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Research in Environmental Studies 

What research labs and programs are associated with Environmental Studies?

What do you gain from doing research?

The process of scientific inquiry is very basic to an education in science, which is why the Department involves students in research in introductory biology as well as upper-level laboratory courses. If you enjoyed those experiences, you may want to try doing more intense work in a research laboratory.

Laboratory experience is almost a necessity if you are planning to attend graduate school in an environment-related field or find a job in an academic or outdoor, corporate, industrial setting.

When should I NOT try to do research?

A student who is in research for the wrong reason is wasting his or her own time, the professor's and often a graduate student's time as well. The student could gain practical experience in other venues, such as getting internships or taking more courses. Also, that student prevents someone interested from gaining that position.

These are some very common WRONG reasons:

  • I am not really interested but it will look good on my resume.
  • I need a letter of recommendation from a faculty member who knows me. (If you are not really interested in the work, he/she will know you in a negative way!)
  • My parents insist -or- My older sister did it.
  • I will need it for graduate school -- I don't really want to go to grad school but it helps me postpone a career decision for a while.

How do I get into a professor's research program?

Students who work in professors' research programs are enrolled in ENVI 397. 

Application Process for New Students Who Are Interested in Research

  1. Study the faculty research programs. Talk with faculty. Read through the latest publications to see if you can imagine yourself doing similar work.
  2. Meet with a faculty member and talk with them about doing research, independent study, and/or a senior thesis.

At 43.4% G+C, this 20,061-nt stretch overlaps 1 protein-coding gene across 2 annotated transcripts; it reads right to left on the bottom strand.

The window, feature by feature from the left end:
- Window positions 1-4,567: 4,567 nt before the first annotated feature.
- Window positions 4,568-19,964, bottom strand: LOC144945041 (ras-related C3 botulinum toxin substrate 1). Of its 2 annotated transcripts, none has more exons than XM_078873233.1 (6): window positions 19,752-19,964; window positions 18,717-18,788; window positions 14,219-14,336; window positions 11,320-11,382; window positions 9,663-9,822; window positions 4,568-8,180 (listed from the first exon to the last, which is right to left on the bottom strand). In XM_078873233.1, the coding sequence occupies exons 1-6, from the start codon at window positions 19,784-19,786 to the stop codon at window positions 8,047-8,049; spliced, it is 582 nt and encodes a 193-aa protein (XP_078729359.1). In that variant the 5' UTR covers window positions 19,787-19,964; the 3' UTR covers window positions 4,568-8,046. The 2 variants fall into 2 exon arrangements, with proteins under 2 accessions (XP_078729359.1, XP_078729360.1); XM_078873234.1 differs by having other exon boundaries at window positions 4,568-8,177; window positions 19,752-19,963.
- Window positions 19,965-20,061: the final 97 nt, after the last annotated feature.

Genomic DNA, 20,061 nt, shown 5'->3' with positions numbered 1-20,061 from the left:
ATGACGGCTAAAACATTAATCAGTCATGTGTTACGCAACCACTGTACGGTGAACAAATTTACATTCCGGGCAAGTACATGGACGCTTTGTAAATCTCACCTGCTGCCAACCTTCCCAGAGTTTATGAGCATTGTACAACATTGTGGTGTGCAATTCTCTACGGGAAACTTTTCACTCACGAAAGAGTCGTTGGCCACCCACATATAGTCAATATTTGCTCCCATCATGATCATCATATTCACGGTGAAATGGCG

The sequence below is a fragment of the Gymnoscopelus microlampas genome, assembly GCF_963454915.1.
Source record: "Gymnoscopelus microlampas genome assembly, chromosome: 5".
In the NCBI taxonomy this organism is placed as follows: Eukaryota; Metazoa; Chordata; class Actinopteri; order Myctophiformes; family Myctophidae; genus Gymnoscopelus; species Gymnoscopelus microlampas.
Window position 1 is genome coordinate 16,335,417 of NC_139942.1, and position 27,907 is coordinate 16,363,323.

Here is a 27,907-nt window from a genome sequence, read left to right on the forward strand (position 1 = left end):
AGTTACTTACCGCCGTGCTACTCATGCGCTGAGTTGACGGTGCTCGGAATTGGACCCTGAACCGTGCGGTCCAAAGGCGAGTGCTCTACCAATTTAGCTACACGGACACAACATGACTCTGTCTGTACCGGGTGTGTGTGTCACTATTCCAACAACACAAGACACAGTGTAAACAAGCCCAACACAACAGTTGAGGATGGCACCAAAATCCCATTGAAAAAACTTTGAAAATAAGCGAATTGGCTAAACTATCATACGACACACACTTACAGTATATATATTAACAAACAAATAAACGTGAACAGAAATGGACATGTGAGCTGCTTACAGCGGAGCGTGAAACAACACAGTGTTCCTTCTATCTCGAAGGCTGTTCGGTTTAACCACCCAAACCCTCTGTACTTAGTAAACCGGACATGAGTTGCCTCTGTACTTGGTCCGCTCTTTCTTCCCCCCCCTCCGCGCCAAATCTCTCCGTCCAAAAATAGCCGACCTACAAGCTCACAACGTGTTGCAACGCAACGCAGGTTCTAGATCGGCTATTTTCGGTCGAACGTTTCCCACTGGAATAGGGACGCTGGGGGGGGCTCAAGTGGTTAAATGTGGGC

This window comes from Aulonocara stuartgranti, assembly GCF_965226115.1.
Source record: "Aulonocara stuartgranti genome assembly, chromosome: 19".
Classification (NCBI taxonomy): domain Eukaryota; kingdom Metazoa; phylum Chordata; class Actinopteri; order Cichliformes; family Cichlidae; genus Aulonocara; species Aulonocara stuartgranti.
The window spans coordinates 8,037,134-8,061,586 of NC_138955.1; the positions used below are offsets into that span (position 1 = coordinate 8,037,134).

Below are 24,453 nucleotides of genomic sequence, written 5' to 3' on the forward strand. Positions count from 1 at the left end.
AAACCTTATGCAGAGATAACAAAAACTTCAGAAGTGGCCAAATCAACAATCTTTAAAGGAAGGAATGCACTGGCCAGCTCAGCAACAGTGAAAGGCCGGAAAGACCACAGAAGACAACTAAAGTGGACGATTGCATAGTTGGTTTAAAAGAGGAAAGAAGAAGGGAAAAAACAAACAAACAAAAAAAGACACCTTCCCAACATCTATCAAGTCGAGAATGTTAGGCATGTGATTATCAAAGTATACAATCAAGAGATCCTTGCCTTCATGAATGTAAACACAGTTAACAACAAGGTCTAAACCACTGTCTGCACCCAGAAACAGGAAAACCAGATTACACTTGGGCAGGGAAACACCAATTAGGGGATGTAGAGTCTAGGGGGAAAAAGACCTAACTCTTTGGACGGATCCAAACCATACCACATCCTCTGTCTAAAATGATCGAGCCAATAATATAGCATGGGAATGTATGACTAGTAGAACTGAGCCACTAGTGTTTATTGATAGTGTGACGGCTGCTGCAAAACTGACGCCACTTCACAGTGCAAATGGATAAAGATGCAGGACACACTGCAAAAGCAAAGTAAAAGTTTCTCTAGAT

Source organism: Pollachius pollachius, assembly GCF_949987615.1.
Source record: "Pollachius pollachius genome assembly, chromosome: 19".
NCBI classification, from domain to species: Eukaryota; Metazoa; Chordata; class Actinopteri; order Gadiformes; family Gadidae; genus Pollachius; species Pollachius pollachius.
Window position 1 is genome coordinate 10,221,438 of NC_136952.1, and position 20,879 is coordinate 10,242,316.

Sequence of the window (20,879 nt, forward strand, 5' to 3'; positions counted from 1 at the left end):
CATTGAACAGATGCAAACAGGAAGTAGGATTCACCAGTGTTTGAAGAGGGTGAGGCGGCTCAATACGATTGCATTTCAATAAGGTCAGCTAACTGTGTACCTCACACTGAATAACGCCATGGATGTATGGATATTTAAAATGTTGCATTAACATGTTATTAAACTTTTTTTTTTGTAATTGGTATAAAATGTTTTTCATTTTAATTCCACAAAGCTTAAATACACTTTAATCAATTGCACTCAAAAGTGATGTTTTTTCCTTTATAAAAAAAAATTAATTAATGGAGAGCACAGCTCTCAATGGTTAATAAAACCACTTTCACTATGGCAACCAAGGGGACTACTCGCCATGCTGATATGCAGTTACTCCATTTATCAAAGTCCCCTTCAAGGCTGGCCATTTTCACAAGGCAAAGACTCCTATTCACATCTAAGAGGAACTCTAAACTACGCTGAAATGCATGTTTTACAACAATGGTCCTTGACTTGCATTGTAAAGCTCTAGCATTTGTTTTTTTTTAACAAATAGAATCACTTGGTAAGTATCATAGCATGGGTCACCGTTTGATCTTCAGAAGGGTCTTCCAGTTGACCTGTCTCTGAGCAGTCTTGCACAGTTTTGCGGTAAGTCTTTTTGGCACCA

A professor said, Yes! Here is how to get registered.

When it is time to register for the intended semester, go to the Environmental Studies Program Advisor office and set up registration for an independent study. 

  1. The number of credit-hours is variable, but most sign up for 4 credits.
  2. Be sure to save at least 12 hours a week (and even more!) for working on your research. Make sure that those hours are in big blocks of time, with a good portion during the normal work day.
  3. It is up to you and the professor to agree on the grading option.
  4. Usually independent studies and thesis classes are done as a graded option (A-F). 
  5. You must get this project set up the semester before you start.
  6. Before intersession or summer break, ask for reading material so you will be prepared when you return.

I liked doing research and wish to continue next semester. Is that possible?

Yes, if your faculty advisor agrees. You would then register in ENVI 497 by talking to the Environmental Studies Advisor.

My research work has been very successful. I would like to graduate with the Schumann Award. What is involved and how should I get started?

The Environmental Studies Program grants the special Schumann Award to students who have done well in research and have written an honors thesis that has been accepted by a thesis committee. This award includes funds to cover research. Applications are due in mid-September of your senior year. For more details, see Awards and Funding.

Can I get credit for doing research at another institution?

You arrange this as an internship before hand. For more details, see Internships.

Can I start the research experience earlier?

Students can start earlier through the Freshman Research Immersion Program

Field Studies and Research

Students have numerous opportunities to work in the field. Some courses have field work as part of lab or discussion sections.  In other courses, students do field work as part of research projects.There are also opportunities for field work in other countries through such courses as Tropical Ecology (Biol 472) and Tropical Marine Biology (Biol 471), in cooperation with the Biology Department. Research opportunities also are available in conjunction with the faculty members in the program, in such areas as watershed hydrology, urban forestry, forest ecology and land use on the BU campus, and a host of other areas.  Students should discuss research interests and opportunities with appropriate faculty.

Nature Preserve

The Binghamton University Nature Preserve and surrounding natural areas provide a large natural laboratory used not only for classes, but also for research projects (especially in ecology and environmental geology).  Potential research projects involving natural areas on campus must be coordinated through Dylan Horvath, Steward of Campus Natural Areas, as well as with a faculty sponsor.  Examples of some past research projects are described on the Nature Preserve website.

Director of Environmental Studies Program: Carl P. Lipo email

Last Updated: 1/25/18